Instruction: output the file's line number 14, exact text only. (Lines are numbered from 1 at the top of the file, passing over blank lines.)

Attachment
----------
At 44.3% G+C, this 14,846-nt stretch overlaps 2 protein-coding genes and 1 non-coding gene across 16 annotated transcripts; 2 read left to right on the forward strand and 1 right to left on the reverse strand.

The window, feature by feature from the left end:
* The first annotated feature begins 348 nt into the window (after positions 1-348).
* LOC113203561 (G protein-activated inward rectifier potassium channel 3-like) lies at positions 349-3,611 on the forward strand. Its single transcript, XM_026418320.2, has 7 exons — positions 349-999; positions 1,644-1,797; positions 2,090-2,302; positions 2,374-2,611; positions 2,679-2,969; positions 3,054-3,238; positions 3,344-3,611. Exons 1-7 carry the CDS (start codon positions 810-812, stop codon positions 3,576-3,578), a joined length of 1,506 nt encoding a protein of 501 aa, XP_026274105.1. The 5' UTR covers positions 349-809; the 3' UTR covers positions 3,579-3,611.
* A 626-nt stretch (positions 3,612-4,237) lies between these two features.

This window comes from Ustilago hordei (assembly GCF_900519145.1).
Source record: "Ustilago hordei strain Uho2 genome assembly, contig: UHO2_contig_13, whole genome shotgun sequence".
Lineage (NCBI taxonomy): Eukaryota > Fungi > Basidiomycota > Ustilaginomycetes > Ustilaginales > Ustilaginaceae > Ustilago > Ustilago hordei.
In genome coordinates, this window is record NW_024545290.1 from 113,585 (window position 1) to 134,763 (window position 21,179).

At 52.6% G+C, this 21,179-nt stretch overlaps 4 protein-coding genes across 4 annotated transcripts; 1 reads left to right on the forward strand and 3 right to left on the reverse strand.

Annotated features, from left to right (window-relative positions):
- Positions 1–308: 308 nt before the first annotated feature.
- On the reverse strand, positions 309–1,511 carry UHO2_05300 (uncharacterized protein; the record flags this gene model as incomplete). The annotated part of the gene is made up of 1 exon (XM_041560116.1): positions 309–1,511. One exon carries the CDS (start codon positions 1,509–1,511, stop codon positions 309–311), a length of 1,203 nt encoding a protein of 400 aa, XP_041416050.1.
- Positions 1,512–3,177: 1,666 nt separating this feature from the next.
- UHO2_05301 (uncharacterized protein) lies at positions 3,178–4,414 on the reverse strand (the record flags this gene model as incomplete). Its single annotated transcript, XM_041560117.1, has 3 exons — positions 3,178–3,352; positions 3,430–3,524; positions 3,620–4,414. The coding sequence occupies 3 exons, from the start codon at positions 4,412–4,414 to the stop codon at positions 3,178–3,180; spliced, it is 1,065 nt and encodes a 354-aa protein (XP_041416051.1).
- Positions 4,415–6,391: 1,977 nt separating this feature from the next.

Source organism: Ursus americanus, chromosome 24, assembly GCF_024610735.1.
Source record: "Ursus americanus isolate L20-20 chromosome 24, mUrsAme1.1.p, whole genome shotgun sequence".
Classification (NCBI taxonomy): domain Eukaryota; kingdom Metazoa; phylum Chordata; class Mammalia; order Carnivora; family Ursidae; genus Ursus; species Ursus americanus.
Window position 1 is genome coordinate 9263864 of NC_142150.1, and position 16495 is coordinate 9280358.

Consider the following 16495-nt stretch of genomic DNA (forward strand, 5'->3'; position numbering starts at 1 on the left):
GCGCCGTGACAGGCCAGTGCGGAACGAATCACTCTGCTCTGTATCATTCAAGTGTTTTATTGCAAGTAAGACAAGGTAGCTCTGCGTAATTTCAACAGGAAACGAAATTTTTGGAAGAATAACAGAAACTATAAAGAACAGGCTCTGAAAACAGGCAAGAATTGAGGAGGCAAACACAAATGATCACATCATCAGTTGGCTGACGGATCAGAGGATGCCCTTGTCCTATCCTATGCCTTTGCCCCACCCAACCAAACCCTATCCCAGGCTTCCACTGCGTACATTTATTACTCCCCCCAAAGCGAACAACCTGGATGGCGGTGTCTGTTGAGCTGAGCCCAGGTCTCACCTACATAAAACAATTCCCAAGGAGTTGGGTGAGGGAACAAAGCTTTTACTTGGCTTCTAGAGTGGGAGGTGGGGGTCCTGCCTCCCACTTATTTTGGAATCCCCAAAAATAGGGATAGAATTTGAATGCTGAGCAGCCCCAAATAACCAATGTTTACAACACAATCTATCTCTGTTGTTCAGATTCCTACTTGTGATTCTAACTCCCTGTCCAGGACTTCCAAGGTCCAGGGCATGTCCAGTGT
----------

- Positions 1,512–3,177: 1,666 nt separating this feature from the next.